i wrote the majority of my eBook in a week during the summer.
i knew immediately what it was i would be writing about – all spring there was this recurring theme of pulling the little girl inside out of hiding. allowing her a voice, a chance to speak to me and an opportunity for me to listen.
it’s a hard lesson to learn.
through these exercises, i came to accept my broken relationship with food and how memories of my past fueled these tendencies to binge.
pairing these two things together took 25 years.
25 years of turning to food for comfort.
25 years of hiding my emotions in a milkshake.
25 years of fearing God instead of falling into an intimate trust.
it was reading a book in which the author stated that our feelings and habits toward food begin as early as four years old that i broke.
sitting in my counselor’s office, i whispered the words i think i have an eating disorder and she began telling me that the method of survival when i was younger – my life jacket that got me through the day – had now become my straight jacket.
in other words, what gave me relief from pain before was now keeping me from experiencing true freedom.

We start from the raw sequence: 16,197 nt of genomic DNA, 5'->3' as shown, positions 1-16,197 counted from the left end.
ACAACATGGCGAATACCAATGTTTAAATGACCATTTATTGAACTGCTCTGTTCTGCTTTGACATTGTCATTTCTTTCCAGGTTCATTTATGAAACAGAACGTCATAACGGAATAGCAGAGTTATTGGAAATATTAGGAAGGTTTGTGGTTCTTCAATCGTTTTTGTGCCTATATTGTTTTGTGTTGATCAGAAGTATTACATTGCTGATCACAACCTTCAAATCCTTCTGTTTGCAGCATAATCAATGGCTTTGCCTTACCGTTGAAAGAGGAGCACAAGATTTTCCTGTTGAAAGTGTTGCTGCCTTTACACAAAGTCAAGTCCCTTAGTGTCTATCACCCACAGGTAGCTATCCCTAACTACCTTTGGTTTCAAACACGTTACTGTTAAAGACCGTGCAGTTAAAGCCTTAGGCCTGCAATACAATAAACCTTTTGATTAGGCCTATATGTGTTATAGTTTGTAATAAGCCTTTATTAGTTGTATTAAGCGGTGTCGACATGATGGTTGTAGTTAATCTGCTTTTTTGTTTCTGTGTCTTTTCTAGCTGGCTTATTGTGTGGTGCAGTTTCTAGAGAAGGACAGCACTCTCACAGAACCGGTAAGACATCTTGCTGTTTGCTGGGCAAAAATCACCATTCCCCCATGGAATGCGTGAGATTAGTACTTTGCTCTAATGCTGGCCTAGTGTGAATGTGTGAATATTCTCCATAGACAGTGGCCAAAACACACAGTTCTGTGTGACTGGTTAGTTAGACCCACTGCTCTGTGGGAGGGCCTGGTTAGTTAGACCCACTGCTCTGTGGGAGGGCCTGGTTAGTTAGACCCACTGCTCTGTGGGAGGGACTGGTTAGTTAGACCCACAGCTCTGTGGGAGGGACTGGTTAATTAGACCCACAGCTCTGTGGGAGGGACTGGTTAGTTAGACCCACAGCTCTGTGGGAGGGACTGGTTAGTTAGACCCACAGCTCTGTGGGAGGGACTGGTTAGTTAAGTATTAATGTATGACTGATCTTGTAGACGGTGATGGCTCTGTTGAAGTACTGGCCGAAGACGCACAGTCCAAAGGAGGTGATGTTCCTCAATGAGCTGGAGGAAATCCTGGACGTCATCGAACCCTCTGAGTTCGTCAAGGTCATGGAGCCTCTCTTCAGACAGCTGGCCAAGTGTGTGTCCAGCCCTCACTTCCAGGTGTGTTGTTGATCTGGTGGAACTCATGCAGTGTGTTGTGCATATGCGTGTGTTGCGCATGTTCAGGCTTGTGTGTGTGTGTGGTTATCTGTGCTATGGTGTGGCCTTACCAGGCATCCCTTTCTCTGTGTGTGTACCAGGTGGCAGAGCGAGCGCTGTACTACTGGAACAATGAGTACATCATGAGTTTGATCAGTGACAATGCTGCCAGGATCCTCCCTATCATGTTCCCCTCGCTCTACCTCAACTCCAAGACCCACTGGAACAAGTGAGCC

and when i shared with her that i remember hiding in the food pantry shoving as many cookies in my mouth as i could muster, she smiled.
“of course you did. it’s how you found love. but now you have resources to fight it.”
and i do fight it. daily.
it’s been proven that the very dendrites sparked at the moment of hunger are the same dendrites sparked and used in moments of rejection and despair.
slowly, these automatic reflexes are trading out for normal ones. i know where to go now – i know i can call a friend, know i can whisper weakness to my husband.
even more: i know how to listen to the little girl.
here’s the thing – for so long, my response to emotional pain of any kind reflected a life lived numb. i’d silent her pleas for attention, my heart growing cold to the tiny finger raising an objection.
writing this book was a small step in giving her a voice.
it’s not long and it embraces the messiness of my past few months of healing. but this is why i feel it’s so important – i’m not healed completely – i still struggle and i still have days where i fight the voices telling me i’m not good enough. it only takes a second – whether it be words read or a conversation overheard – for me to reach for numbing agents.
it’s in these moments i cling to grace and remember the words of a wise friend – baby steps count, elora. always.
and i turn from running, take a deep breath, and let Beauty wash over me one more time.
buy elora nicole’s new eBook, ‘When Beauty Pursues You,’ here.